Monday, March 30, 2015

Chipping Away

While a lot of anti-PARCC/SBAC/Common Core testing argument justifiably is attacking the roots of the testing problem, I do think an effective line of attack is to ask again and again why -- exactly -- we need to give third graders significantly longer tests than the SAT or college placement exams. The SAT is 3 hours and 45 minutes. Accuplacer, the "college readiness" test used by actual colleges to place kids in regular or remedial courses is untimed, but the College Board notes that each of the 6 English and math sections generally takes 15 to 30 minutes, so an hour and a half to three hours for most kids in total.

In particular, I'd strongly encourage anyone who has been spending time with the PARCC, SBAC or any other Common Core sample tests, to look at the Accuplacer sample questions. I'm not saying Accuplacer is great, but a lot of the questions look as easy or easier than many middle school Common Core questions. I'd love to see a comparison by someone who has been spending more time with the Common Core sample items.

Of course, the risk is we'd win the argument and just get shorter high-stakes tests or, god forbid, and 8 hour SAT. I think it is good ground for us to fight on, however, and helps to undermine the credibility of the entire testing regime. Seriously, if 3-4 hours of testing is enough to classify an 18 year old going to college, why is it not enough for a 9 year old? I don't think there is a good answer to that question.

Wednesday, March 25, 2015

Understanding Internet Discourse in 2015

Scott Alexander:

But as it is, even if many journalists are interested in raising awareness of police brutality, given their total lack of coordination there’s not much they can do. An editor can publish a story on Eric Garner, but in the absence of a divisive hook, the only reason people will care about it is that caring about it is the right thing and helps people. But that’s “charity”, and we already know from my blog tags that charity doesn’t sell. A few people mumble something something deeply distressed, but neither black people nor white people get interested, in the “keep tuning to their local news channel to get the latest developments on the case” sense.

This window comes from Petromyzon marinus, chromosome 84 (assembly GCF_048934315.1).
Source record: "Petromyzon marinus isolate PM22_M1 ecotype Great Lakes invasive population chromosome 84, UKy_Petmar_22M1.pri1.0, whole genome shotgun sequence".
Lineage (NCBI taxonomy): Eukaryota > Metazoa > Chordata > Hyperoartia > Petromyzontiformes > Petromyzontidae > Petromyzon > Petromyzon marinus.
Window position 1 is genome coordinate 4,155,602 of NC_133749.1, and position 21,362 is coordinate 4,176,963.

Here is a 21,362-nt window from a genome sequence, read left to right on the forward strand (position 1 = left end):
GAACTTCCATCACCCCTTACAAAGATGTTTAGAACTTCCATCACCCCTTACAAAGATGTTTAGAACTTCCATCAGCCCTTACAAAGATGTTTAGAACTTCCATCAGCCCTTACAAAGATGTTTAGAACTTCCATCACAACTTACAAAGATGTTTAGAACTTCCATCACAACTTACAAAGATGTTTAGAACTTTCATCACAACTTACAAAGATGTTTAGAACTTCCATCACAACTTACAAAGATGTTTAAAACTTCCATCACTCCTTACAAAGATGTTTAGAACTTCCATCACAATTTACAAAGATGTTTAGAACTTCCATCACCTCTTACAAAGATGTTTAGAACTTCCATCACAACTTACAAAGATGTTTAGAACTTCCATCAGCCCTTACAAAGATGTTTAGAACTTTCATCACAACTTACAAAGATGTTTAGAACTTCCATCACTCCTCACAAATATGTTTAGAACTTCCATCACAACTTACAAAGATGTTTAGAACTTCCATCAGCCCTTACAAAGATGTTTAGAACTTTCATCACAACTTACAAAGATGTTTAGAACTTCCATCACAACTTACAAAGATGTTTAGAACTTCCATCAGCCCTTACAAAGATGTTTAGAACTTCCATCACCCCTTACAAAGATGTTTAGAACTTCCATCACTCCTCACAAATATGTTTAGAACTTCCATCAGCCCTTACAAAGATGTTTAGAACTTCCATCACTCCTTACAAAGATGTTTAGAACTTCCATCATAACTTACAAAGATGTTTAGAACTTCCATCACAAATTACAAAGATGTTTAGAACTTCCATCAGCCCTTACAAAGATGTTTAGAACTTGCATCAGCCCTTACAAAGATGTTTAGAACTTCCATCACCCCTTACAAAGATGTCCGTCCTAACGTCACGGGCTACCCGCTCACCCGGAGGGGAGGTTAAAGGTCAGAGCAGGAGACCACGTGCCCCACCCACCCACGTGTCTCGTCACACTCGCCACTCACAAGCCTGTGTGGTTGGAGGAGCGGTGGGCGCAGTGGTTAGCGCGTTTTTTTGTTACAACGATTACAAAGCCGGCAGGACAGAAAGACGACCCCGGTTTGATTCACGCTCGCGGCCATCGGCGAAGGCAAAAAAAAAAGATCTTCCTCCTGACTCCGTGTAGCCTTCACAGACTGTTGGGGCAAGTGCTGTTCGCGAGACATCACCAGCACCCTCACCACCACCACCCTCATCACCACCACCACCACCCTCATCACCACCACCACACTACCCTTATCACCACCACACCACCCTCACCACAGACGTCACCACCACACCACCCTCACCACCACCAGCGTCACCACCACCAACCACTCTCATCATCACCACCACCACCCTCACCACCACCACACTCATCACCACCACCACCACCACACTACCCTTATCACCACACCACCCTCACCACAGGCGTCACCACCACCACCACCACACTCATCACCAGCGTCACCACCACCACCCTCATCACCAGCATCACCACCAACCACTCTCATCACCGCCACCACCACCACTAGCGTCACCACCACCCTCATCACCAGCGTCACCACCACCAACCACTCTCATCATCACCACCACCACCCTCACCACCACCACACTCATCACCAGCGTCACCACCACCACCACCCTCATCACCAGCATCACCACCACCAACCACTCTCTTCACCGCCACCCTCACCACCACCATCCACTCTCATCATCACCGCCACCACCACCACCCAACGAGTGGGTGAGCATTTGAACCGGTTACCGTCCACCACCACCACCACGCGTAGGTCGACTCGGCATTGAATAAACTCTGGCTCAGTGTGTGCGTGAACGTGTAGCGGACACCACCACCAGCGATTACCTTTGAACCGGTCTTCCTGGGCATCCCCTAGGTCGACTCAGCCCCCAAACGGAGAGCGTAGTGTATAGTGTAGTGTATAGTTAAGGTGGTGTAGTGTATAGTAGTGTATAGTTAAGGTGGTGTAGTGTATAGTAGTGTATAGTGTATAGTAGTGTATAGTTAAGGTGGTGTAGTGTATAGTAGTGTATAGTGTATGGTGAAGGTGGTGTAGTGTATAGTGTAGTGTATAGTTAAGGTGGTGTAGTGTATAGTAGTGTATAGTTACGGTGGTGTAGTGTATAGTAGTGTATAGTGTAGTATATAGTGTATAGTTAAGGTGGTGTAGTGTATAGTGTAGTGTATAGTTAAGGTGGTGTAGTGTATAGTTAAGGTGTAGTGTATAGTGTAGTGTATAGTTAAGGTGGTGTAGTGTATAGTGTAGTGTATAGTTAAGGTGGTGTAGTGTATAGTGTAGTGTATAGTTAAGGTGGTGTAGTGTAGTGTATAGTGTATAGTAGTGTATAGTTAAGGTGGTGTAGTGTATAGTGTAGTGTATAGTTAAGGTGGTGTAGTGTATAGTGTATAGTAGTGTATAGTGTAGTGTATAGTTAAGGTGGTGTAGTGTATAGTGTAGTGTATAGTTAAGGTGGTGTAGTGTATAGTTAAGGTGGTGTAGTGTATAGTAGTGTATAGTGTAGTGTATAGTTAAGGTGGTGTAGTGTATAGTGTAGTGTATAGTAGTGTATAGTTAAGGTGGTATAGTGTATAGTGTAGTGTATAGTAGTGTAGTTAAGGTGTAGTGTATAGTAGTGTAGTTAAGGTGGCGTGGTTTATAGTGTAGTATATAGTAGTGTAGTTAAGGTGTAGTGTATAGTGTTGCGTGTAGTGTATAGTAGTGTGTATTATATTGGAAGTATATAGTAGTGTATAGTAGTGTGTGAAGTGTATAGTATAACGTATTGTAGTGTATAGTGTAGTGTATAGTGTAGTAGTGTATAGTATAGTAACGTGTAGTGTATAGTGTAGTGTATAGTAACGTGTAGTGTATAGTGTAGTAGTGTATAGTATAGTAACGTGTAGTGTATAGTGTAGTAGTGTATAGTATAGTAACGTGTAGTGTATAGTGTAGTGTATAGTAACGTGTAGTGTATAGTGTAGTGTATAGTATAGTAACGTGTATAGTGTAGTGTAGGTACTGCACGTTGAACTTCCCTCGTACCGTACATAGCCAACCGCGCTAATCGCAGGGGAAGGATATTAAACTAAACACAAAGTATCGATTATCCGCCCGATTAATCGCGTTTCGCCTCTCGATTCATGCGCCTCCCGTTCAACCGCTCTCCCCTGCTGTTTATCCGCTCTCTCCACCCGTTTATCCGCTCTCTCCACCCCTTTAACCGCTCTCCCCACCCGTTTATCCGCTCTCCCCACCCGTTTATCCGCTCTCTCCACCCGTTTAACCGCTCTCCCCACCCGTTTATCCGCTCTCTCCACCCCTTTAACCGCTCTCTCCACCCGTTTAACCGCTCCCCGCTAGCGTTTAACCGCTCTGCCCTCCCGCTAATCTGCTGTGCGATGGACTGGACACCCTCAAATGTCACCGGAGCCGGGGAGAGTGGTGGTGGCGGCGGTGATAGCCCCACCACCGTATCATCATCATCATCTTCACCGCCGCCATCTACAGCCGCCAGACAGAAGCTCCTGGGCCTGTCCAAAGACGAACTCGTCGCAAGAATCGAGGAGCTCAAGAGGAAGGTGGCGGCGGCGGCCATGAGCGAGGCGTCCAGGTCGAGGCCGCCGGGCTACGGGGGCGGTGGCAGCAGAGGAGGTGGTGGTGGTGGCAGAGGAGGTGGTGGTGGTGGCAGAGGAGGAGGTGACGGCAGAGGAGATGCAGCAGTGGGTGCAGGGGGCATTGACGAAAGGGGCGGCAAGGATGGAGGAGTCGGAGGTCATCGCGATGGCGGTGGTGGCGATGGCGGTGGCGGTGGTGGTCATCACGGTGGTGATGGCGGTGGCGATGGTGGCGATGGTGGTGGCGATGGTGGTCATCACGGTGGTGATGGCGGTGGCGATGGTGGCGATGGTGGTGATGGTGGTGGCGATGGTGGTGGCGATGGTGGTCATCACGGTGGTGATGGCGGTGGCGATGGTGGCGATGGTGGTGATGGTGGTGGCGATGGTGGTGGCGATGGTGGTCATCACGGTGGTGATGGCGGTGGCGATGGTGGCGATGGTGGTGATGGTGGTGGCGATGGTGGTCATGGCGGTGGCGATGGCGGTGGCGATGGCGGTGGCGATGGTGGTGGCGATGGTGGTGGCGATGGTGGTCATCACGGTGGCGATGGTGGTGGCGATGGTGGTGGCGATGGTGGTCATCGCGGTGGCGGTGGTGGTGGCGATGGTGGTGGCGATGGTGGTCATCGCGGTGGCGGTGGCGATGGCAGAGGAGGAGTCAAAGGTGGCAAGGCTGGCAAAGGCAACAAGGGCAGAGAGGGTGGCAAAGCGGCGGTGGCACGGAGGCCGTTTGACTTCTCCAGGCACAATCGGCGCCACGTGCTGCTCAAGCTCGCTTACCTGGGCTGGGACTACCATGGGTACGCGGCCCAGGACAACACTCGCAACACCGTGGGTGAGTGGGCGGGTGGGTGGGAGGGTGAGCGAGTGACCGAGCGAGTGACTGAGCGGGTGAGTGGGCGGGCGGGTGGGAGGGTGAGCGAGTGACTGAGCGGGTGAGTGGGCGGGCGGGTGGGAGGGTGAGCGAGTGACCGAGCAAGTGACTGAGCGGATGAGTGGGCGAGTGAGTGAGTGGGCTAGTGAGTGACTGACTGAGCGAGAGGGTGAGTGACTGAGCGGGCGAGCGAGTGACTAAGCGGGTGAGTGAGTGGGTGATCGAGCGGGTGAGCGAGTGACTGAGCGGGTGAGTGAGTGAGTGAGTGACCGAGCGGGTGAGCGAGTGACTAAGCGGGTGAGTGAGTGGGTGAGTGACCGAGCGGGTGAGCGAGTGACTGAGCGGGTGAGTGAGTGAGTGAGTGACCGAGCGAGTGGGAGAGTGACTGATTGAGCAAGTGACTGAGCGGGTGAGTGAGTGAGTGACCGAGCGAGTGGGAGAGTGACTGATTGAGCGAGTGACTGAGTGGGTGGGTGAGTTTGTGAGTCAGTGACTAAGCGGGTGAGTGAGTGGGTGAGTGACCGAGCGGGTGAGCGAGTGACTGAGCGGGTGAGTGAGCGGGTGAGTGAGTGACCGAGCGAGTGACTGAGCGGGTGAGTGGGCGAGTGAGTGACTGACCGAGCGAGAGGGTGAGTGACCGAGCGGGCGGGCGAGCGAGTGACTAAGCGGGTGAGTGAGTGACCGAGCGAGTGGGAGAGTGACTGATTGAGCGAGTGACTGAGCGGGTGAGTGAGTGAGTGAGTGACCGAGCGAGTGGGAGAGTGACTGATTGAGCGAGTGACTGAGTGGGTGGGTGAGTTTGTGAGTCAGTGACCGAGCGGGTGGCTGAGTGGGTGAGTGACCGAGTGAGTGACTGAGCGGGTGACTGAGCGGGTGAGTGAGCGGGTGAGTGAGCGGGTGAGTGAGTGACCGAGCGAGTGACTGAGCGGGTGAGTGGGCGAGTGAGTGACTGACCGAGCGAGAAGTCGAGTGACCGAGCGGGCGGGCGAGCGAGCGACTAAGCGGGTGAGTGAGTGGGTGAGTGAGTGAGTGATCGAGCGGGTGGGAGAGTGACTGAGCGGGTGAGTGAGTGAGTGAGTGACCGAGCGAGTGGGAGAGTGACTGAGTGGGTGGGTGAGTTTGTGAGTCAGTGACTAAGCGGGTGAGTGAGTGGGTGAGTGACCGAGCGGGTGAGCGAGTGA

The idea of liberal strategists sitting down and choosing “a flagship case for the campaign against police brutality” is poppycock. Moloch – the abstracted spirit of discoordination and flailing response to incentives – will publicize whatever he feels like publicizing. And if they want viewers and ad money, the media will go along with him.

Which means that it’s not a coincidence that the worst possible flagship case for fighting police brutality and racism is the flagship case that we in fact got. It’s not a coincidence that the worst possible flagship cases for believing rape victims are the ones that end up going viral. It’s not a coincidence that the only time we ever hear about factory farming is when somebody’s doing something that makes us almost sympathetic to it. It’s not coincidence, it’s not even happenstance, it’s enemy action. Under Moloch, activists are irresistably incentivized to dig their own graves. And the media is irresistably incentivized to help them.

Lost is the ability to agree on simple things like fighting factory farming or rape. Lost is the ability to even talk about the things we all want. Ending corporate welfare. Ungerrymandering political districts. Defrocking pedophile priests. Stopping prison rape. Punishing government corruption and waste. Feeding starving children. Simplifying the tax code.

But also lost is our ability to treat each other with solidarity and respect.

Similarly, this is a at best borderline example of doxxing, since at most it exposes a locally prominent public official through their official contact information. It is much more annoying as an example of sexism expressed through using an informal picture of a female public official instead of her official one. But if it is someone's introduction to the idea of doxxing, you're immediately leading them in the wrong direction.

It is also a confusing example because unless I'm missing something, the people who would be most upset by the memo would be Pearson and NJDOE, who presumably already know how to get a district superintendent on the phone.

A second post by Bob Braun is a better example of inappropriately including someone's personal information in a post, and, unless I'm missing something, Braun has removed the relevant address, so... lesson learned, at least by Braun? Was an apology required? The larger problem with the post is that he's barking up the wrong tree entirely due to a mis-understanding of how the economics of open source licensing works, which is understandable.